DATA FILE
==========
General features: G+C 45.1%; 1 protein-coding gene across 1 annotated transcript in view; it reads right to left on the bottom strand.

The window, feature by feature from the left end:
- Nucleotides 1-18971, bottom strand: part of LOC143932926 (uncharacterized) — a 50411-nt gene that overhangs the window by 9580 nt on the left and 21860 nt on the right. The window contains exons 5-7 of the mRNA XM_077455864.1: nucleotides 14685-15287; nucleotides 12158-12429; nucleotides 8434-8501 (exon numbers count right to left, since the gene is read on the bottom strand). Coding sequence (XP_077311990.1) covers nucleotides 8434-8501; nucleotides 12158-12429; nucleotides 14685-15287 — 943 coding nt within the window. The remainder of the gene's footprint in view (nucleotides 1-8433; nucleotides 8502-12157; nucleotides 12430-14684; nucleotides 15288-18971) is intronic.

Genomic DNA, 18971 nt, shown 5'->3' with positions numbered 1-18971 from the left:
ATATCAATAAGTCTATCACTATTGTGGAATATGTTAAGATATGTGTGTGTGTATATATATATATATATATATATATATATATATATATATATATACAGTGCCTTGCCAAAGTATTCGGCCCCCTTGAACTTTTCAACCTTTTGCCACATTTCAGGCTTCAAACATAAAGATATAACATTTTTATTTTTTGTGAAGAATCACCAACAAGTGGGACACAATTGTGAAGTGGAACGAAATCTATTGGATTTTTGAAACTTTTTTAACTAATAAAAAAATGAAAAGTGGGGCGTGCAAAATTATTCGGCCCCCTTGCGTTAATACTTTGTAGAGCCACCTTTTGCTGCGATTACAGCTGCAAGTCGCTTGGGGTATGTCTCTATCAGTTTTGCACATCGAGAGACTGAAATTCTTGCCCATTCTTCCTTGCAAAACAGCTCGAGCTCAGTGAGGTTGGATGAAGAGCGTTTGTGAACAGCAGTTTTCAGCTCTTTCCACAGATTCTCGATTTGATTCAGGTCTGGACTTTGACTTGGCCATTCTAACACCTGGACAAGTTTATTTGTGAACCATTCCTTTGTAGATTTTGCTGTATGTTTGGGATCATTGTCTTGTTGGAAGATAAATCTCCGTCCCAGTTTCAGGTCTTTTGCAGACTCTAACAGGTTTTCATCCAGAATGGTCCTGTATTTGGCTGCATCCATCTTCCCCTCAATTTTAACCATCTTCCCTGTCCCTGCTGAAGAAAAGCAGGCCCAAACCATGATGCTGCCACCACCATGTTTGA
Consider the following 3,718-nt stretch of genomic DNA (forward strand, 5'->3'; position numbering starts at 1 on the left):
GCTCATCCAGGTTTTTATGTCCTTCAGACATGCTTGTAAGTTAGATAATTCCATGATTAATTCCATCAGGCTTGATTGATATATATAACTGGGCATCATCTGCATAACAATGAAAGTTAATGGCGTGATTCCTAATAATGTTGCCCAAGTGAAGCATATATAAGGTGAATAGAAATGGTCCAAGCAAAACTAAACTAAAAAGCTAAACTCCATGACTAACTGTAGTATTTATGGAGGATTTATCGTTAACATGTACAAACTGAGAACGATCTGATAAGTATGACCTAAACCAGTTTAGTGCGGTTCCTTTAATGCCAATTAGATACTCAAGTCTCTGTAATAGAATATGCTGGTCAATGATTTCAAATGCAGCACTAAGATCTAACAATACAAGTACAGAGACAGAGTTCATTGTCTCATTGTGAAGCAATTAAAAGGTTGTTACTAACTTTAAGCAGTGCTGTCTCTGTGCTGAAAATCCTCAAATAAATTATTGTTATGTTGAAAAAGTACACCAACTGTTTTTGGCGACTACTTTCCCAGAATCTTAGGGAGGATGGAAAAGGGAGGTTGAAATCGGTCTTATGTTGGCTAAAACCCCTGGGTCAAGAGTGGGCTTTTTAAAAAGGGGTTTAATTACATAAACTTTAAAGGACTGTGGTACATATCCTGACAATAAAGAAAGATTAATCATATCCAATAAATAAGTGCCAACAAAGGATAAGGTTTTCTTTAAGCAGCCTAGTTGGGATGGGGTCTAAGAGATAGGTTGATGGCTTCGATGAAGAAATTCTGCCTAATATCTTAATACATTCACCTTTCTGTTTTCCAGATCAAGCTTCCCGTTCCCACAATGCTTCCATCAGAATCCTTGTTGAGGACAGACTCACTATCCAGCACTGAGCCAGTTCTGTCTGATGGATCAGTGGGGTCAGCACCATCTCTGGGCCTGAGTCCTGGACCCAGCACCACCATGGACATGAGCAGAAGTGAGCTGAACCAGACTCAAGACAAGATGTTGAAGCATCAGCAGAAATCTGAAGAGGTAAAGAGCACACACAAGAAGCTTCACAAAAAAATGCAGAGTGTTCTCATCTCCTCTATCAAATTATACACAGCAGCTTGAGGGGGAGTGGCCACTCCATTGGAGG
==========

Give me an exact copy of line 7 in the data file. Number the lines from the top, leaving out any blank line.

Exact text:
GCTCATCCAGGTTTTTATGTCCTTCAGACATGCTTGTAAGTTAGATAATTCCATGATTAATTCCATCAGGCTTGATTGATATATATAACTGGGCATCATCTGCATAACAATGAAAGTTAATGGCGTGATTCCTAATAATGTTGCCCAAGTGAAGCATATATAAGGTGAATAGAAATGGTCCAAGCAAAACTAAACTAAAAAGCTAAACTCCATGACTAACTGTAGTATTTATGGAGGATTTATCGTTAACATGTACAAACTGAGAACGATCTGATAAGTATGACCTAAACCAGTTTAGTGCGGTTCCTTTAATGCCAATTAGATACTCAAGTCTCTGTAATAGAATATGCTGGTCAATGATTTCAAATGCAGCACTAAGATCTAACAATACAAGTACAGAGACAGAGTTCATTGTCTCATTGTGAAGCAATTAAAAGGTTGTTACTAACTTTAAGCAGTGCTGTCTCTGTGCTGAAAATCCTCAAATAAATTATTGTTATGTTGAAAAAGTACACCAACTGTTTTTGGCGACTACTTTCCCAGAATCTTAGGGAGGATGGAAAAGGGAGGTTGAAATCGGTCTTATGTTGGCTAAAACCCCTGGGTCAAGAGTGGGCTTTTTAAAAAGGGGTTTAATTACATAAACTTTAAAGGACTGTGGTACATATCCTGACAATAAAGAAAGATTAATCATATCCAATAAATAAGTGCCAACAAAGGATAAGGTTTTCTTTAAGCAGCCTAGTTGGGATGGGGTCTAAGAGATAGGTTGATGGCTTCGATGAAGAAATTCTGCCTAATATCTTAATACATTCACCTTTCTGTTTTCCAGATCAAGCTTCCCGTTCCCACAATGCTTCCATCAGAATCCTTGTTGAGGACAGACTCACTATCCAGCACTGAGCCAGTTCTGTCTGATGGATCAGTGGGGTCAGCACCATCTCTGGGCCTGAGTCCTGGACCCAGCACCACCATGGACATGAGCAGAAGTGAGCTGAACCAGACTCAAGACAAGATGTTGAAGCATCAGCAGAAATCTGAAGAGGTAAAGAGCACACACAAGAAGCTTCACAAAAAAATGCAGAGTGTTCTCATCTCCTCTATCAAATTATACACAGCAGCTTGAGGGGGAGTGGCCACTCCATTGGAGG